For all of its virtual connotations, the Internet depends entirely upon its physical infrastructure to move information around. And the physical distance from server to end user leaves plenty of time for information, in the form of packets, to get lost, resulting in e-mails that never arrive, Web pages that load incompletely and streaming audio or video that pops, flickers or just dies. So getting files closer to end users can improve performance.
One way to do that is by caching files near the edge of the network, closer to users. Barry Weber, vice president of technical infrastructure at BarnesandNoble.com, says the company's BN.com site saw a 50 percent improvement in performance from the end users' perspective after it started using caching in February last year.
Within the past few years, more companies have embraced caching as a way to push static content out to users, frequently outsourcing the content to external content delivery networks (CDN). CDNs are groups of Web servers and caching servers, which are simpler and less expensive than Web servers but also aren't able to generate dynamic content.
Companies are increasingly turning to CDNs because they can deliver static content more reliably than the prevailing model of a few clusters of Web servers serving every request. BN.com outsources delivery of its static content to Akamai Technologies. After BN.com uploads new content to one of Akamai's servers, it takes two to three hours for it to become available across Akamai's CDN. The CDN intercepts all IP requests for BN.com's static content HTML, images, streaming audio or video and serves it to users from the available cache that's physically closest to the user.
Meanwhile, requests for dynamic content, such as book inventory levels and targeted banner advertisements, go to BN.com's servers as usual. Both find their way back to the end user, who sees only the finished Web page. Though CDNs are unnecessary on a small scale, the CDN helps keep the site running quickly when, say, a new Stephen King novel comes out and thousands of users are viewing the book's Web page on BN.com every hour.
Now, for the first time, caching is enabling companies to do things that were previously impossible or very unreliable on the Internet, such as streaming catalogs of media files. But caching still leaves something to be desired for retail companies, such as Barnesandnoble.com, that dynamically generate their Web pages with content specifically targeted at individuals.
Some companies have a financial imperative to make their video files reliably available on the Internet. And reliability has been elusive, especially as the number of simultaneous streams has increased.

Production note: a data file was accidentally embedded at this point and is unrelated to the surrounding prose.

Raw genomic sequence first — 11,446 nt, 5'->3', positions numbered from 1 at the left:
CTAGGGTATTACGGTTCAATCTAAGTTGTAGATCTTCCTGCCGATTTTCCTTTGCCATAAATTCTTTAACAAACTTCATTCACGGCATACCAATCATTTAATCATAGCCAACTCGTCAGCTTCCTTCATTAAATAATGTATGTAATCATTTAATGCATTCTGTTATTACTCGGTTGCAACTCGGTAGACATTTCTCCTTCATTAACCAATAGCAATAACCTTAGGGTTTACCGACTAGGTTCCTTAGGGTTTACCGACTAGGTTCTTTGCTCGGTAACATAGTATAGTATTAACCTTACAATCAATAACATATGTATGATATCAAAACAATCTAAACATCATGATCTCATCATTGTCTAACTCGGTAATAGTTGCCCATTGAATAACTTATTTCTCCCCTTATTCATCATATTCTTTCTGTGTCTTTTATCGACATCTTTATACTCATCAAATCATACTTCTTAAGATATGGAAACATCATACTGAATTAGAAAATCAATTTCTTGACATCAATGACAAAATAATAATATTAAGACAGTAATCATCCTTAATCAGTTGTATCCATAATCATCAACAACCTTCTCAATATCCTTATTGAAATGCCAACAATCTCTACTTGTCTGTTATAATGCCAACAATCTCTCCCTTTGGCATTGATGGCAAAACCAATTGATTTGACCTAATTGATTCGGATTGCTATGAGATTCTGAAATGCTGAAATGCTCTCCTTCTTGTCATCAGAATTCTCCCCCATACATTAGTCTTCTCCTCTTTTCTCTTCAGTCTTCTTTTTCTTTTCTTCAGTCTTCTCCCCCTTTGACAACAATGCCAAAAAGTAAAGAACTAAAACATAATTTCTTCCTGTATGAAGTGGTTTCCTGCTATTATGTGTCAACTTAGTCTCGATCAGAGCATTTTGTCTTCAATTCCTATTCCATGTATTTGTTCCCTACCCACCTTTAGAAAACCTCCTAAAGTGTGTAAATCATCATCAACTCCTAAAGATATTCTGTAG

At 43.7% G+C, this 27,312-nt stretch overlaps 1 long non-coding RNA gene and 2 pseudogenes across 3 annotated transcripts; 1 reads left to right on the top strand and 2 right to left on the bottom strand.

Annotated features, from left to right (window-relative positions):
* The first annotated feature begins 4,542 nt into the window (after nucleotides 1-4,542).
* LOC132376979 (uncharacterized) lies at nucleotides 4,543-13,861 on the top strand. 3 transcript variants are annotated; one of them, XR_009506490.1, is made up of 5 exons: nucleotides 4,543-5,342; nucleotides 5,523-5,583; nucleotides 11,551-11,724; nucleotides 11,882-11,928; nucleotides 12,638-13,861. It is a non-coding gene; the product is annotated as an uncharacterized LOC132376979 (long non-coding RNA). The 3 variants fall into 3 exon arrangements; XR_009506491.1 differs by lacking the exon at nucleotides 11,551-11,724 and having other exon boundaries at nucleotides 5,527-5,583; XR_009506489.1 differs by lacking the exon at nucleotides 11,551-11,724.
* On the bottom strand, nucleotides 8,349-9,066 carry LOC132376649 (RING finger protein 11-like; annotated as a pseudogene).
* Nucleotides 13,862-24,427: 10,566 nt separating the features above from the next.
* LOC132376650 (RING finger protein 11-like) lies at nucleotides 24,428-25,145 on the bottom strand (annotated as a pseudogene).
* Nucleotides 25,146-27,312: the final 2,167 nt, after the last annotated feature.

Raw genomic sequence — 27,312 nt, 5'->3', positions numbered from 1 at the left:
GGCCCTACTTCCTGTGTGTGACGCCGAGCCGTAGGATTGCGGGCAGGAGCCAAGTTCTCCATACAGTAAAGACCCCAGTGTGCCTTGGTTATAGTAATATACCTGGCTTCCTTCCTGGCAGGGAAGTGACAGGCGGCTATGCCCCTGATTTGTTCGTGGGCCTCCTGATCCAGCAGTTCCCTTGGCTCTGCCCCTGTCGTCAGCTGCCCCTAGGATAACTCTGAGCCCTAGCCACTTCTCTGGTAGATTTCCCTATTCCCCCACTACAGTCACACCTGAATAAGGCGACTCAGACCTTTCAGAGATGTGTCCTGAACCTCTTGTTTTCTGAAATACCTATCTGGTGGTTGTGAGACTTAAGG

"If you're throwing these giant streaming files around your worldwide network, capacity becomes an issue very quickly," says Greg Howard, an analyst at HTRC Group.
But caching, he says, "can dramatically reduce costs for streaming, mainly in the areas of maintaining wide-area network capacity." Just as CDNs can put static files closer to end users, so, too, can they keep copies of streaming media files, serving multiple users from multiple locations rather than from just the few centralized streaming servers many companies use.
Take, for example, Coastal Training Technologies, which sells safety and training videos on topics ranging from blood-borne pathogens to oxyfuel welding.
Before customers buy, they want to preview the videos, which can cost up to US$800 each. In the past, Coastal would mail out bunches of preview tapes. But it could take weeks for customers to review them, which made it difficult to close sales with follow-up calls.
Coastal wanted to make decent previews available online but didn't want to have to run Web servers to house the thousands of necessary preview files. After attending the Streaming Media East conference in New York last summer, the company decided to outsource the delivery of its previews to a CDN.
Coastal chose Digital Island Inc. in San Francisco after also evaluating service from Activate, Akamai, Burst.com, Globix and iBeam Broadcasting. Choosing Digital Island over Akamai was practically "a flip of the coin," says Mark Stelbauer, Coastal's director of e-business.
Coastal uses 500K Advanced Streaming Format files. The company uploads 50 or 100 files at a time via file transfer protocol to a Digital Island server, and within a few hours, the files are propagated across the CDN. Unlike many other CDNs, which cache content based solely on popularity, Digital Island also maintains many copies of Coastal videos on several different servers.